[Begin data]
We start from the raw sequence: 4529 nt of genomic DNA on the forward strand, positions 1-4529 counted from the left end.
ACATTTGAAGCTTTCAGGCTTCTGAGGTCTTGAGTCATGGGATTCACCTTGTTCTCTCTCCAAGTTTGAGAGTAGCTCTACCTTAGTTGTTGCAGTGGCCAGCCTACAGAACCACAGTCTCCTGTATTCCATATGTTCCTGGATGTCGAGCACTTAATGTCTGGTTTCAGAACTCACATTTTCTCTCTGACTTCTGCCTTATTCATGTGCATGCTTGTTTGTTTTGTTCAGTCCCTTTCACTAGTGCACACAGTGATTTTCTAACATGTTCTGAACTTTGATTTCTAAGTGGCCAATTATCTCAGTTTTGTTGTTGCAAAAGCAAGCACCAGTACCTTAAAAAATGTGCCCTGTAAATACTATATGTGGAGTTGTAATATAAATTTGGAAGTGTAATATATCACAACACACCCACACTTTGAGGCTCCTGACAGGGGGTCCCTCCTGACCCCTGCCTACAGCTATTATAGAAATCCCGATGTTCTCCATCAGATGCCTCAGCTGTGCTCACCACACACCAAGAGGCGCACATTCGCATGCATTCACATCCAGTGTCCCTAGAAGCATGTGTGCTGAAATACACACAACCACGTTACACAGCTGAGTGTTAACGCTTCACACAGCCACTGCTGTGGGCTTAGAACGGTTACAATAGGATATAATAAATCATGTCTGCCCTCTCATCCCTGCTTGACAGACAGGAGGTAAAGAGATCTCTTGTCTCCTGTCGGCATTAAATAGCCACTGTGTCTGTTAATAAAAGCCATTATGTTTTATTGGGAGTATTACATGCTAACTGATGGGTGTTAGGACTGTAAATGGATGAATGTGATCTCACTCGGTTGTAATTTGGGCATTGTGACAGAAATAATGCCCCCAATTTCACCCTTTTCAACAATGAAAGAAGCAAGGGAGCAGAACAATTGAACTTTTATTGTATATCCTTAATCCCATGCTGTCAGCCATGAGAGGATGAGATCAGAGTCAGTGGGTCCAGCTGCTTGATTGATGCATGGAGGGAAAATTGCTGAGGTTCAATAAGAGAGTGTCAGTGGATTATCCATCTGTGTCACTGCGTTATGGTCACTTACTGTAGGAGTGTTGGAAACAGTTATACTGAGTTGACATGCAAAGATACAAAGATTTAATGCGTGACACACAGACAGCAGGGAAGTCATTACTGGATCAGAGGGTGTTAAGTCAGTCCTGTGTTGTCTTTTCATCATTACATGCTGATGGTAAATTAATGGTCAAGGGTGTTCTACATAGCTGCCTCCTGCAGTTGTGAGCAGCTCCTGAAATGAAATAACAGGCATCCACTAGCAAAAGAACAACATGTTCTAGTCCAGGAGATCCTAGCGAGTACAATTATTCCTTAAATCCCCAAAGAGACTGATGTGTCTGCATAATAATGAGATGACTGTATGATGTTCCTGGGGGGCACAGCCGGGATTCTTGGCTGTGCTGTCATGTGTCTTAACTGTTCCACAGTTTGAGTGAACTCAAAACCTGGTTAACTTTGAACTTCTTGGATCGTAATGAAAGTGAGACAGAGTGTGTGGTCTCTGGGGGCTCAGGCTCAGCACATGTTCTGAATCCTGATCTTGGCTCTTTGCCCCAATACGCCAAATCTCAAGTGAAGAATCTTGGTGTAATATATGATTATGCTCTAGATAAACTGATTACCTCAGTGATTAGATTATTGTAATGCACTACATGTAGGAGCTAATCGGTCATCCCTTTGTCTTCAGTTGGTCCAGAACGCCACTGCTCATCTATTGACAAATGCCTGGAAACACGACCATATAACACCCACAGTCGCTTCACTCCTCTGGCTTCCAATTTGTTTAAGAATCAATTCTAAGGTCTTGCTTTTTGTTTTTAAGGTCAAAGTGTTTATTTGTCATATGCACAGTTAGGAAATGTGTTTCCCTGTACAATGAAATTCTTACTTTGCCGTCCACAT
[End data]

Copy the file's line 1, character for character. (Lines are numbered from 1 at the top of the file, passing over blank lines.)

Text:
We start from the raw sequence: 4529 nt of genomic DNA on the forward strand, positions 1-4529 counted from the left end.